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Indian Percussion Infuses 'Good Hope' With Complex, Crossfire Beats

Indian percussionist Zakir Hussain joins with saxophonist Dave Holland and bassist Chris Potter on a new album that that's clear and confident, with plenty of fire.

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Other segments from the episode on October 24, 2019

Fresh Air with Terry Gross, October 24, 2019: Interview with Kathryn Hahn; Review of the album "Good Hope."

Transcript

TERRY GROSS, HOST:

This is FRESH AIR. In 2017, Indian percussionist Zakir Hussain, who lives in the U.S., put together a seven-piece band for a concert for the SF Jazz Center in San Francisco. Then Hussain and two members of that band, saxophonist Chris Potter and bassist Dave Holland, formed a co-op unit that tours as the Crosscurrents trio. Jazz critic Kevin Whitehead says they click.

(SOUNDBITE OF CROSSCURRENTS' "GOOD HOPE")

KEVIN WHITEHEAD, BYLINE: Saxophonist Chris Potter's tune "Good Hope," title track from the new co-op trio album with Dave Holland and Zakir Hussain. Saxophone, bass and drums trios are fairly common in jazz, but swap in Indian percussion for the drum kit and you're on different terrain. The jazz drum set covers a wide frequency range from bass drum to ringing cymbals with their wash of sound. Zakir Hussein's tabla and other hand drums are all about short, distinct beats, points in time. Indian percussion alters the trio's balance, lets in more open space even when drums jump to hyper-speed.

(SOUNDBITE OF CROSSCURRENTS' "GOOD HOPE")

WHITEHEAD: Dave Holland on bass. Percussionist Zakir Hussain was born in Mumbai and trained in Indian classical music. In the 1970s, he played in guitarist John McLaughlin's speedy acoustic band Shakti and later recorded with jazz musicians Pharoah Sanders, Renee Rosnes and Charles Lloyd, among others. With jazzers, Hussein doesn't dumb down his dizzying chains of accents, but he can find something like a backbeat, too. It helps that Chris Potter and Dave Holland also lean in his direction.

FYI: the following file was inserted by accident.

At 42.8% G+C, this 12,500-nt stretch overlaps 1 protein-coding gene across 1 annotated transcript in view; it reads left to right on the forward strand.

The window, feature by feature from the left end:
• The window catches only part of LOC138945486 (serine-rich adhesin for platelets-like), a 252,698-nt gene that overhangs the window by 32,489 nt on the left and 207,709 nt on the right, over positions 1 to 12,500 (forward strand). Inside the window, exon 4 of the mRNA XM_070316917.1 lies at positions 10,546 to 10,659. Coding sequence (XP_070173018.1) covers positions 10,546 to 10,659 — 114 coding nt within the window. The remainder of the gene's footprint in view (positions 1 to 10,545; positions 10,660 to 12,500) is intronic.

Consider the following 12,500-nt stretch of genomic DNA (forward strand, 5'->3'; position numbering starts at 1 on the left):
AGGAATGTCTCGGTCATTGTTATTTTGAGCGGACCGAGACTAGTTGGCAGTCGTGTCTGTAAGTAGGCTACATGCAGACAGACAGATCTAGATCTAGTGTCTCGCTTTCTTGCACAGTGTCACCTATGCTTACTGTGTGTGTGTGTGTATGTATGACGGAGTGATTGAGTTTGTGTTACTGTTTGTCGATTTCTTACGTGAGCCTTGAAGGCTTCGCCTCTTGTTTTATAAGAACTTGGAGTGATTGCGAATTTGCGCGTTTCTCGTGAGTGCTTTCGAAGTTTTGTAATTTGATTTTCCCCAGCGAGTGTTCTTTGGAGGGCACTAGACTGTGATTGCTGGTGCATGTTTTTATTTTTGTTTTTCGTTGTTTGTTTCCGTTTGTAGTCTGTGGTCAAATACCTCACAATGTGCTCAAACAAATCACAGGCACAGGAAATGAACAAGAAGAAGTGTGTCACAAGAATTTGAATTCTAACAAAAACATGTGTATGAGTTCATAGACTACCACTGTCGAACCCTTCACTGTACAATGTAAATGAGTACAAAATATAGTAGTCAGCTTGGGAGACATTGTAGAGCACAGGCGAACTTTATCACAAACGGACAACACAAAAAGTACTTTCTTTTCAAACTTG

(SOUNDBITE OF CROSSCURRENTS' "J BHAI")

WHITEHEAD: Bassist Dave Holland came up in London in the 1960s just as India's additive rhythms and other complex beat sequences were infecting jazz. He's always been at home with off-kilter, looping rhythms played super clean. Holland had some old tunes ready-made for the trio, including "Lucky Seven," which Chris Potter had played back when he was in Holland's band.

(SOUNDBITE OF CROSSCURRENTS' "LUCKY SEVEN")

WHITEHEAD: Chris Potter on soprano saxophone. On tenor, he gets a big, even sound all over the horn, and he sounds great in this setting. Potter engages with Zakir Hussein's crossfire beats and nods to the South Indian classical saxophone tradition. This is from Zakir Hussein's "Suvarna."

(SOUNDBITE OF CROSSCURRENTS' "SUVARNA")

WHITEHEAD: On the album "Good Hope" by Dave Holland, Zakir Hussain and Chris Potter, the music is clear and confident with plenty of fire and no cross-cultural mishaps. The trio sound like they could do this all day.

(SOUNDBITE OF CROSSCURRENTS' "MAZAD")

GROSS: Kevin Whitehead writes for Point of Departure and The Audio Beat. He reviewed "Good Hope" by the Crosscurrents trio. If you'd like to catch up on FRESH AIR interviews you missed, like our interview about Janis Joplin with Holly George-Warren, who's written a new biography of Joplin, or our interview with James Verini, whose new book is about witnessing the battle that drove ISIS out of the Iraqi city Mosul, check out our podcast. You'll find lots of FRESH AIR interviews.

FRESH AIR's executive producer is Danny Miller. Our senior producer today is Roberta Shorrock. Our interviews and reviews are produced and edited by Amy Salit, Phyllis Myers, Sam Briger, Lauren Krenzel, Ann Marie Baldonado, Heidi Saman, Mooj Zadie, Seth Kelley and Joel Wolfram. Therese Madden directed today's show. I'm Terry Gross.

(SOUNDBITE OF CROSSCURRENTS' "MAZAD") Transcript provided by NPR, Copyright NPR.

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